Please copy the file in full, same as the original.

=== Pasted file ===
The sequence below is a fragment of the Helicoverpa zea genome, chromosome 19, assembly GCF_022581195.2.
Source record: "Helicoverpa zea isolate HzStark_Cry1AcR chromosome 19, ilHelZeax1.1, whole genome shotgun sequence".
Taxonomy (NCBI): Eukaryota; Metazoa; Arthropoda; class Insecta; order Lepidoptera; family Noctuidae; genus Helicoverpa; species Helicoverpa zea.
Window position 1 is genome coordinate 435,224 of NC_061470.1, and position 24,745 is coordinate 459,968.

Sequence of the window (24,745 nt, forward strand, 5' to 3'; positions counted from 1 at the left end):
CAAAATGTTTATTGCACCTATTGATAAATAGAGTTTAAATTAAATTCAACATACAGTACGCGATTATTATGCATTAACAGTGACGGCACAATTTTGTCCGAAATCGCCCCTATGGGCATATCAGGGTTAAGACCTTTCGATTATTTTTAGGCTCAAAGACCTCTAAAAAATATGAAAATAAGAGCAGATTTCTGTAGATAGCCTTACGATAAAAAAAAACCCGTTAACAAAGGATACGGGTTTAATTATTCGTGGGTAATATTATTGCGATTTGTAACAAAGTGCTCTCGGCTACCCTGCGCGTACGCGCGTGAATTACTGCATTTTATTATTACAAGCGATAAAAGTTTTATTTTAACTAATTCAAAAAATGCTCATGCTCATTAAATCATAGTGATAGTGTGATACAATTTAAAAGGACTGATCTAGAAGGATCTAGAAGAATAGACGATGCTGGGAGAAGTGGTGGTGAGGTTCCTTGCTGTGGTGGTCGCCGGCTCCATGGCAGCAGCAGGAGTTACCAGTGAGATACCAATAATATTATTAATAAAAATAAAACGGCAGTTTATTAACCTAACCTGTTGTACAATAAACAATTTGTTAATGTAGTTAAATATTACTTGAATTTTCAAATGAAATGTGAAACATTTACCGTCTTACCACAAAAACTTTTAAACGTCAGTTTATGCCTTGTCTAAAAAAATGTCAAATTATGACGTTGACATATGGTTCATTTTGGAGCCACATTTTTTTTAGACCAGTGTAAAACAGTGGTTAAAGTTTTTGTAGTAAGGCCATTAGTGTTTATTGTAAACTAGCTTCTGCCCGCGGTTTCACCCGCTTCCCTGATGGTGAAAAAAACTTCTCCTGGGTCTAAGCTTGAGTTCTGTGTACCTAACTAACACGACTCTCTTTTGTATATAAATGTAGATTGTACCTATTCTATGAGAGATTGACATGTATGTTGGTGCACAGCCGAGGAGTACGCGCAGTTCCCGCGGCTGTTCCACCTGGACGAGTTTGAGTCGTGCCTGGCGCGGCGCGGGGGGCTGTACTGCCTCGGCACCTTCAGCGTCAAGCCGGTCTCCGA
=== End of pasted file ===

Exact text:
The sequence below is a fragment of the Helicoverpa zea genome, chromosome 19, assembly GCF_022581195.2.
Source record: "Helicoverpa zea isolate HzStark_Cry1AcR chromosome 19, ilHelZeax1.1, whole genome shotgun sequence".
Taxonomy (NCBI): Eukaryota; Metazoa; Arthropoda; class Insecta; order Lepidoptera; family Noctuidae; genus Helicoverpa; species Helicoverpa zea.
Window position 1 is genome coordinate 435,224 of NC_061470.1, and position 24,745 is coordinate 459,968.

Sequence of the window (24,745 nt, forward strand, 5' to 3'; positions counted from 1 at the left end):
CAAAATGTTTATTGCACCTATTGATAAATAGAGTTTAAATTAAATTCAACATACAGTACGCGATTATTATGCATTAACAGTGACGGCACAATTTTGTCCGAAATCGCCCCTATGGGCATATCAGGGTTAAGACCTTTCGATTATTTTTAGGCTCAAAGACCTCTAAAAAATATGAAAATAAGAGCAGATTTCTGTAGATAGCCTTACGATAAAAAAAAACCCGTTAACAAAGGATACGGGTTTAATTATTCGTGGGTAATATTATTGCGATTTGTAACAAAGTGCTCTCGGCTACCCTGCGCGTACGCGCGTGAATTACTGCATTTTATTATTACAAGCGATAAAAGTTTTATTTTAACTAATTCAAAAAATGCTCATGCTCATTAAATCATAGTGATAGTGTGATACAATTTAAAAGGACTGATCTAGAAGGATCTAGAAGAATAGACGATGCTGGGAGAAGTGGTGGTGAGGTTCCTTGCTGTGGTGGTCGCCGGCTCCATGGCAGCAGCAGGAGTTACCAGTGAGATACCAATAATATTATTAATAAAAATAAAACGGCAGTTTATTAACCTAACCTGTTGTACAATAAACAATTTGTTAATGTAGTTAAATATTACTTGAATTTTCAAATGAAATGTGAAACATTTACCGTCTTACCACAAAAACTTTTAAACGTCAGTTTATGCCTTGTCTAAAAAAATGTCAAATTATGACGTTGACATATGGTTCATTTTGGAGCCACATTTTTTTTAGACCAGTGTAAAACAGTGGTTAAAGTTTTTGTAGTAAGGCCATTAGTGTTTATTGTAAACTAGCTTCTGCCCGCGGTTTCACCCGCTTCCCTGATGGTGAAAAAAACTTCTCCTGGGTCTAAGCTTGAGTTCTGTGTACCTAACTAACACGACTCTCTTTTGTATATAAATGTAGATTGTACCTATTCTATGAGAGATTGACATGTATGTTGGTGCACAGCCGAGGAGTACGCGCAGTTCCCGCGGCTGTTCCACCTGGACGAGTTTGAGTCGTGCCTGGCGCGGCGCGGGGGGCTGTACTGCCTCGGCACCTTCAGCGTCAAGCCGGTCTCCGA